Alkaline Fuel Cell Solutions by AFC Energy and GenCell

KORE fuel cell module, © AFC Energy

For a long time, it seemed as if alkaline fuel cells, or AFCs for short, no longer had a chance on the market. But now, some developers are set on reviving this “old” technology. GenCell, a cash-rich business from Israel, has optimized these cells to a point where they can be offered as part of a commercially available backup power system. And a successful trial run in Stade has encouraged AFC Energy to push onto the German market with its own solutions. Currently, it is planning to set up a 1-megawatt system in the Covestro Industrial Park in Brunsbüttel.

AFC Energy, which was founded in the UK in 2006, started getting involved in alkaline fuel cell development in Germany in April 2013. As part of the EU’s Power-Up support program, it set up two stationary KORE fuel cell modules with a total nominal capacity of 500 kilowatts at DowDuPont in Stade (see fig. 1). The first one of these modules, a 240-kilowatt installation, began producing electricity in July 2015. Its three tiers comprised of 8 fuel cell cartridges were up and running by the end of January 2016, a bit later than expected. Together, they have since been feeding power into the public grid of the municipality’s energy utility. Each of the 24 cartridges in this installation consists of 101 individual cells and initially showed 7.5 kilowatts of output, a value close to the lower performance threshold.


British business builds in Brunsbüttel


Now, AFC Energy is reported to be planning another installation, a 1-megawatt system in Brunsbüttel. The new system is said to receive hydrogen from the pipeline network of Covestro Germany, the management company of the Covestro Industrial Park in the city. One of the business divisions of the pipeline operator, which was known until 2015 as Bayer MaterialScience, is chloralkali electrolysis. The hydrogen produced by this industrial method and distributed through the company’s H2 network is planned to be utilized for an alkaline fuel cell in the foreseeable future. According to AFC Energy, construction at the river Elbe had begun in May 2017. The manufacturer, which is headquartered south of London, hopes that the project will provide it with easier access to the German market. It is the reason why it also intensified the partnership with plantIng, a German engineering company, in early 2016.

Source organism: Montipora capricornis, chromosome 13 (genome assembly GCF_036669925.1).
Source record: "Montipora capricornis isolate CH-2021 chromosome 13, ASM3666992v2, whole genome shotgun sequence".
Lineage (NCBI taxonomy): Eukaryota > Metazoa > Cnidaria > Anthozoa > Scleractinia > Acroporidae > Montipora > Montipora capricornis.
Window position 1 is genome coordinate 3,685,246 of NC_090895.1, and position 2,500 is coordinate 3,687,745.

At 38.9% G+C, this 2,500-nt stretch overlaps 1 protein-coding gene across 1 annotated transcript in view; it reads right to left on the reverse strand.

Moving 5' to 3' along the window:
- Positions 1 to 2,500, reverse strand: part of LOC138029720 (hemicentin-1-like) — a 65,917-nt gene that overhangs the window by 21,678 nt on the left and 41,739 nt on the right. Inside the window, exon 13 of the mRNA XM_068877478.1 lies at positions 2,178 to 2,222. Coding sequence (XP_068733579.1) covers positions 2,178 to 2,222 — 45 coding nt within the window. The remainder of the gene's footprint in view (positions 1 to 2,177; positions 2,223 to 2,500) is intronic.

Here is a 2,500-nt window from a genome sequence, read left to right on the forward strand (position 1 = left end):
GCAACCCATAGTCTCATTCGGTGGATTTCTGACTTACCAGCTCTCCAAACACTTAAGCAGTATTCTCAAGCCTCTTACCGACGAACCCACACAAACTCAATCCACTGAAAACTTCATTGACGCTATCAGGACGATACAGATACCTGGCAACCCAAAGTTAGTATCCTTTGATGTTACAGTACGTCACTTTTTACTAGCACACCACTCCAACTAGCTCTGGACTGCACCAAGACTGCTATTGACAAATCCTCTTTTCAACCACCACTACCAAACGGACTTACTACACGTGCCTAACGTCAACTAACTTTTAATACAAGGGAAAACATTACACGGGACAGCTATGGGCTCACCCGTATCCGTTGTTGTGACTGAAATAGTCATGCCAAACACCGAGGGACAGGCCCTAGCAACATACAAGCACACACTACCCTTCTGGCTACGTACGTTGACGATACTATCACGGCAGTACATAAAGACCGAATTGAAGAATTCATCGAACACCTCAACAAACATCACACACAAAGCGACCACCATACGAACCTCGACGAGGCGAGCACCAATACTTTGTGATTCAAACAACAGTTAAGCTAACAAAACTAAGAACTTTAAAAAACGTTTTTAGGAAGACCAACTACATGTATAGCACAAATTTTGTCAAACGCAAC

At the same time, GenCell based in Petach Tikva, Israel, has been trying to improve the fuel cell’s image from the ground up. This June, it published a white paper titled “The Big Deal With Fuel Cells,” which describes fuel cell operation, hydrogen properties and the differences between several types of cells. The authors of the paper also give a detailed explanation of the advantages of AFC technology, since GenCell manufactures alkaline fuel cells for backup power solutions.

Rami Reshef, CEO of GenCell, explained, “Thanks to patented AFC technology, we’ve achieved cost breakthroughs that make our solutions affordable for mainstream consumers. Our 5-kilowatt backup power systems overcome the significant weaknesses of other clean technologies, such as solar and wind, and they’re the perfect option to replace outdated technologies, such as batteries and diesel generators.”

The Israeli company offers two products, GenCell G5 for uninterruptible power supply, for example, in the telecommunications industry, and GenCell G5rx, which comes with a special encasing, e.g., to complement battery-based backup power systems. Their overall efficiency is said to be 55 percent, while operating temperatures are said to range from minus 40 °C to plus 45 °C.

Alkaline fuel cells

Alkaline fuel cells had been employed as early as the 1960s, during NASA’s mission to the moon, and were likewise used in Europe’s Ariane spaceflight program. They were regarded as comparatively durable and could produce both power and heat as well as water.

4 thoughts on “Alkaline Fuel Cell Solutions by AFC Energy and GenCell”

Leave a Reply